Others believe the usage of technology in the classroom is an innovative way to aid in children’s learning more efficiently. However, technology offers major distractions for students making it difficult for them to concentrate on the lesson at hand. In an article, Kristen Frohlich states, “most of the students have laptops on their desks that appear to be there for the use of taking notes. Still, more than half of them seem like they’re not paying attention to what’s going on in class. Students using their laptops during classroom lectures can be spotted playing computer games, shopping online, browsing through social media, working on assignments for other classes or doing various other activities not relevant to the class”. Even when students seem as if they are using their computers, cell phones, or tablets for educational purposes, they can still be distracted by other activities not related to the task. Without the ability of educators to be in constant control over the websites their students are visiting, it becomes increasingly difficult for students to not be distracted while using their technology.

The lack of availability is not the only problem, schools are using a vast amount of funding for technology upgrades. A vast amount of school funding is utilized to support the integration of educational technology in schools, while some schools are even going into debt to afford the newest technology. It is estimated that schools in the United States spend about fifty-six billion dollars on educational technology, with thirty-six percent being spent in K-12 education. Fifty-six billion dollars is an abundant amount of money to spend on technology for classrooms, especially when there are areas in certain schools lacking sufficient funding. In an article concerning funding for technology, Amadou Diallo states, “Baker says these short-term bonds ‘violate the premise of bond debt: that the taxpaying public is investing in an asset of some value. If these districts start tacking on incremental increases to their tax rates for the ongoing costs of short-lived computers, it significantly reduces their ability to go back to the voters for bigger stuff they may need later on, like construction or a new roof’”. Schools and administrators lose the ability to come up with the funding for more serious problems, such as a new roof or new desks, when they increase tax rates to compensate for the cost of new technology. Administrations are becoming more concerned with the need for the newest technology than they with being prepared for future issues that are far more significant.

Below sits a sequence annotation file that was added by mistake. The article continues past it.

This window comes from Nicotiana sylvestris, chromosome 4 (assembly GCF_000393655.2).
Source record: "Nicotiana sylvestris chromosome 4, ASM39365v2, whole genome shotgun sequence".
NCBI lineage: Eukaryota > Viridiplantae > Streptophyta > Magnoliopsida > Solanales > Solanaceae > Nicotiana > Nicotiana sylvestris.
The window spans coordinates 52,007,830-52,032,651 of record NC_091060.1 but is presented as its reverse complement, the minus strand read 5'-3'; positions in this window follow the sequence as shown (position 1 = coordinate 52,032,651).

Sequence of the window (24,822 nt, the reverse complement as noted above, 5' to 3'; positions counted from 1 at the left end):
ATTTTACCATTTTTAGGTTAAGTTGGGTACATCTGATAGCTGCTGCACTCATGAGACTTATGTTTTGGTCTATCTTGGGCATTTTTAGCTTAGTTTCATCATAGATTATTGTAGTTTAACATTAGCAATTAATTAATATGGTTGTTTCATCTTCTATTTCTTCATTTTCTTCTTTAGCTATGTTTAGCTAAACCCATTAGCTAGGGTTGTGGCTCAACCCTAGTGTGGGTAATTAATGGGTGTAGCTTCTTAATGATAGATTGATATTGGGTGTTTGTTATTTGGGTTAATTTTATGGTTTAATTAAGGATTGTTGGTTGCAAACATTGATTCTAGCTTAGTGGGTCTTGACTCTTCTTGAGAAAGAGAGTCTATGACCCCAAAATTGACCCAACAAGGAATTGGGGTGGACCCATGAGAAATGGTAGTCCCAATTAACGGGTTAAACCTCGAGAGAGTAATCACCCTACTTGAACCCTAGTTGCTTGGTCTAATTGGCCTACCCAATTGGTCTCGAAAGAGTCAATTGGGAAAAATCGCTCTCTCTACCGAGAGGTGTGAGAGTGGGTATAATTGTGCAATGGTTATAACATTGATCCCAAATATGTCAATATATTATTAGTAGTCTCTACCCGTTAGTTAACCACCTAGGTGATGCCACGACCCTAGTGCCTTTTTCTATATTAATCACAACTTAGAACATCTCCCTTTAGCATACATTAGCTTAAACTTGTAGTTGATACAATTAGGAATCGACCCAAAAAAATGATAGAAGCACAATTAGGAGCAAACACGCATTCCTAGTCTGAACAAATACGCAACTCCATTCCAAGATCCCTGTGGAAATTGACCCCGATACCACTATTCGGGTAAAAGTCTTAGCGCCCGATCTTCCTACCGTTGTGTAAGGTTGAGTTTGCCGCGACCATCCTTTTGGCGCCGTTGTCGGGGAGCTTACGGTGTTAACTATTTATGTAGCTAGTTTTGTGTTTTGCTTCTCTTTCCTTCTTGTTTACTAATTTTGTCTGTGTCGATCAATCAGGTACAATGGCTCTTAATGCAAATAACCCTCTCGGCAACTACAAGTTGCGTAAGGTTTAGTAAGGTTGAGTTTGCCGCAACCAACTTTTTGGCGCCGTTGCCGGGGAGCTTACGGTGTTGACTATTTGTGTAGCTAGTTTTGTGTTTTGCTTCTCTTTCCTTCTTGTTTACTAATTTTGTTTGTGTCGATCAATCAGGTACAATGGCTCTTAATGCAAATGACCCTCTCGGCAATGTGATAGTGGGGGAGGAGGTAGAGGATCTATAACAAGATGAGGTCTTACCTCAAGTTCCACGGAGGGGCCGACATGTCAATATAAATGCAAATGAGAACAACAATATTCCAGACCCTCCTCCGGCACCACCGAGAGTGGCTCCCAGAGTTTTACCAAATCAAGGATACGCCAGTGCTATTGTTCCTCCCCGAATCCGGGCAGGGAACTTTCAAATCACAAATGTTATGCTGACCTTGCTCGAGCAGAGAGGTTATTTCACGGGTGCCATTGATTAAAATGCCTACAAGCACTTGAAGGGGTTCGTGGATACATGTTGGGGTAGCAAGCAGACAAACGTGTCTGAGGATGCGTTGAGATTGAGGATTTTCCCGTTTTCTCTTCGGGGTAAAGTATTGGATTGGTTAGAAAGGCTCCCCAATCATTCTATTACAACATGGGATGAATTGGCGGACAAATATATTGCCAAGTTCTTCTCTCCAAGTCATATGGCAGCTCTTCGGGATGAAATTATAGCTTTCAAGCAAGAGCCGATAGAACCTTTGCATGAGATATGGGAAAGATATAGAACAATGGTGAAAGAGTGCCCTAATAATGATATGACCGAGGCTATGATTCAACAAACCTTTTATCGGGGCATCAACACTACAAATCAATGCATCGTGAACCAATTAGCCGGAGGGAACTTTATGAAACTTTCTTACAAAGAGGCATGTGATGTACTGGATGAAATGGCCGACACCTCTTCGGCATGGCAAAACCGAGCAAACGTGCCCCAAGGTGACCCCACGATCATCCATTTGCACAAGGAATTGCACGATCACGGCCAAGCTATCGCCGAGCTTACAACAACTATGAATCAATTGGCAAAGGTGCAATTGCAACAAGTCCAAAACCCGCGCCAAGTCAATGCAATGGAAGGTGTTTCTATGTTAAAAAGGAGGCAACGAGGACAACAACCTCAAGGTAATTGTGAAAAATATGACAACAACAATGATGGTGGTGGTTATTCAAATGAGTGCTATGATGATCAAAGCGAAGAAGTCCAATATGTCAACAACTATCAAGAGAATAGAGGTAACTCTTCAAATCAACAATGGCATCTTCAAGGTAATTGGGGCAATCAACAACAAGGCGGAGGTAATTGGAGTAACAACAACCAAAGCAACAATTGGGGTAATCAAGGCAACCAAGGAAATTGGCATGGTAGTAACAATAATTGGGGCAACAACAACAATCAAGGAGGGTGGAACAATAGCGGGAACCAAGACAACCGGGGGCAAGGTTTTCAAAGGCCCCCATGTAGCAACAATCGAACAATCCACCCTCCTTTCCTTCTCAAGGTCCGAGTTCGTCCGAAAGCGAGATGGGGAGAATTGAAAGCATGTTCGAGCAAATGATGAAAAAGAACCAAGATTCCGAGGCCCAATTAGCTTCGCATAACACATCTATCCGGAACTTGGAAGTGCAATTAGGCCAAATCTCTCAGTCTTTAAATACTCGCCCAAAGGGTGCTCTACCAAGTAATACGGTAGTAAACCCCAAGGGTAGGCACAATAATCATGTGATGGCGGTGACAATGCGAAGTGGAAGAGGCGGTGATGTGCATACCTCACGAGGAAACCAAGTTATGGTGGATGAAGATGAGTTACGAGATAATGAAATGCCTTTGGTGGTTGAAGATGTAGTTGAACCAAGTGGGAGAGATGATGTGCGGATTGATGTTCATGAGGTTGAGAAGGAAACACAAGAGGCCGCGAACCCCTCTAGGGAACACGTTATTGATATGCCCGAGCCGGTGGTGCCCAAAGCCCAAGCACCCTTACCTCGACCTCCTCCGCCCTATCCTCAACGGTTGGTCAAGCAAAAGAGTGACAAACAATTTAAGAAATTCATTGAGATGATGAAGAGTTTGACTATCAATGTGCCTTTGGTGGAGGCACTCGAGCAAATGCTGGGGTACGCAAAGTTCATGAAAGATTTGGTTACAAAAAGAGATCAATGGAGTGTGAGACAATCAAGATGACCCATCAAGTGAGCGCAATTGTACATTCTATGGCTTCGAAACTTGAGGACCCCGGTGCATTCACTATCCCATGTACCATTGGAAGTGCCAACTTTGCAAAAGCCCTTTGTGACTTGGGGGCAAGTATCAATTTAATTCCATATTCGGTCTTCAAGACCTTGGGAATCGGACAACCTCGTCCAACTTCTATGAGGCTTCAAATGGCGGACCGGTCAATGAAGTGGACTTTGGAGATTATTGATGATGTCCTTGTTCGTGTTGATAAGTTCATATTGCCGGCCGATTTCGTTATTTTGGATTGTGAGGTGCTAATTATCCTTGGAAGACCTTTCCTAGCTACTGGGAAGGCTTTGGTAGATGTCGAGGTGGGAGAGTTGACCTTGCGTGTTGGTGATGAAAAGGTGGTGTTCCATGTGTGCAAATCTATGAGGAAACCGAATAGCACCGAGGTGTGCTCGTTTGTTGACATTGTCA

In conclusion, educational technology is a failure to the school systems as they try to implement it the correct way. Students are struggling to concentrate as their devices serve as a distraction during class time as they text and browse social media. Furthermore, students are not getting equal opportunities as lower-income families do not have the same access to technology and the internet. Along with the failures of distraction and the lack of equal opportunity, schools are spending a considerable amount of funds on new technology and not putting as much effort into student-teacher interactions. As the integration of technology into our lives and schools continues, we must find a way to “plug in” that does not inhibit the learning process for students.    

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Educational Technology As A Failure To The School Systems. (2023, January 05). GradesFixer. Retrieved March 26, 2023, from
“Educational Technology As A Failure To The School Systems.” GradesFixer, 05 Jan. 2023,
Educational Technology As A Failure To The School Systems. [online]. Available at: <> [Accessed 26 Mar. 2023].